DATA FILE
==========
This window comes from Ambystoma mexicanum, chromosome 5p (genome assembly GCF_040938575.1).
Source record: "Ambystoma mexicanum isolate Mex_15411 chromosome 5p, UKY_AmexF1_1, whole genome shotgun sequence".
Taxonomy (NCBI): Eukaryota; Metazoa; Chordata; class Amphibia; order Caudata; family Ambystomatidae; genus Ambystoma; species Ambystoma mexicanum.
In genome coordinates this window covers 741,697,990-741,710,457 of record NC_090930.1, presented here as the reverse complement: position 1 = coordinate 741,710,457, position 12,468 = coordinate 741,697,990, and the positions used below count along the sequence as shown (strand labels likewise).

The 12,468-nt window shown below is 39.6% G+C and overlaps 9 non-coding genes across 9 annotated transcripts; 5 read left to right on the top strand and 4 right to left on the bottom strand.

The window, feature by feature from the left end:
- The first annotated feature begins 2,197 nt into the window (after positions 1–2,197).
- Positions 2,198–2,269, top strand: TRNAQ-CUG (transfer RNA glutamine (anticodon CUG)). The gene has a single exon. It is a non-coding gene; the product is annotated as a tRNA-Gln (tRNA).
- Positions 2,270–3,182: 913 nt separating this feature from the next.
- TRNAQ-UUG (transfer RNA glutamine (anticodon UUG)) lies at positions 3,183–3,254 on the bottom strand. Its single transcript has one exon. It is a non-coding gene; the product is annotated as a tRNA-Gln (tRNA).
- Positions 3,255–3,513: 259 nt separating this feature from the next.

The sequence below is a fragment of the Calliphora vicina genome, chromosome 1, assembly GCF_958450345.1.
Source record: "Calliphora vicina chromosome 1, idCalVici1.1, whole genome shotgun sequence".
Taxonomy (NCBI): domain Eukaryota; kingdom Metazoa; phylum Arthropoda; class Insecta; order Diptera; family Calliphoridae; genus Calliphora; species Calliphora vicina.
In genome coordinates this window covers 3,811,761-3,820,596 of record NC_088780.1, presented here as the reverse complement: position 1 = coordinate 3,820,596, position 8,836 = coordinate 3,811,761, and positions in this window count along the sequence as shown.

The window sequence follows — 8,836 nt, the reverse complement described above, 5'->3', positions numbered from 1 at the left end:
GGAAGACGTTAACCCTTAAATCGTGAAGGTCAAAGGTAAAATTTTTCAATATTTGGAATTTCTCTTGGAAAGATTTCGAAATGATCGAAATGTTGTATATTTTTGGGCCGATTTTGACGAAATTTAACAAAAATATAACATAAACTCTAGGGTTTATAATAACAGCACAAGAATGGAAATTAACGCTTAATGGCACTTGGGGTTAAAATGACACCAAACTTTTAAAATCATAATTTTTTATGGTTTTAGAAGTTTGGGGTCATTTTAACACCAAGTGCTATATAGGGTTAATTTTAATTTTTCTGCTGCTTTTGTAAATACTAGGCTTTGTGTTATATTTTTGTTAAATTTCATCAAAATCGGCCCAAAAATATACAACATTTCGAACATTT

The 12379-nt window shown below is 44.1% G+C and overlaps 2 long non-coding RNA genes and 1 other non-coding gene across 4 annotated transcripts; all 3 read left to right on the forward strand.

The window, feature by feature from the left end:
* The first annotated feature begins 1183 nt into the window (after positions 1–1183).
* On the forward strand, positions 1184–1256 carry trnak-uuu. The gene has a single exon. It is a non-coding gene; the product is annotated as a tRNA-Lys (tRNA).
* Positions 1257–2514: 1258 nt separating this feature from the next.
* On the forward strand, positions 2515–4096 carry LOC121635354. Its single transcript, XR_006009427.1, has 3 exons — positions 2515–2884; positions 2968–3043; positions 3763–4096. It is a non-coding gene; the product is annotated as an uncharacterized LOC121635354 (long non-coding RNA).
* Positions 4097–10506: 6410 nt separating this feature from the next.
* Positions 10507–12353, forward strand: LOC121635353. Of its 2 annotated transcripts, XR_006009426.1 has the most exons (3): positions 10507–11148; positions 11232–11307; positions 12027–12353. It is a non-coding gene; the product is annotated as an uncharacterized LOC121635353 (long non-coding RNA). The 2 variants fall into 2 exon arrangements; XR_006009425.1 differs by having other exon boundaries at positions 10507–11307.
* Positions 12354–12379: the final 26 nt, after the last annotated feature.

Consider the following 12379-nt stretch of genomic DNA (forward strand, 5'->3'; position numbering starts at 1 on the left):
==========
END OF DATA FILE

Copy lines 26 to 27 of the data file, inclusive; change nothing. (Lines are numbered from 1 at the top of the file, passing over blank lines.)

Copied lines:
* Positions 12354–12379: the final 26 nt, after the last annotated feature.

Consider the following 12379-nt stretch of genomic DNA (forward strand, 5'->3'; position numbering starts at 1 on the left):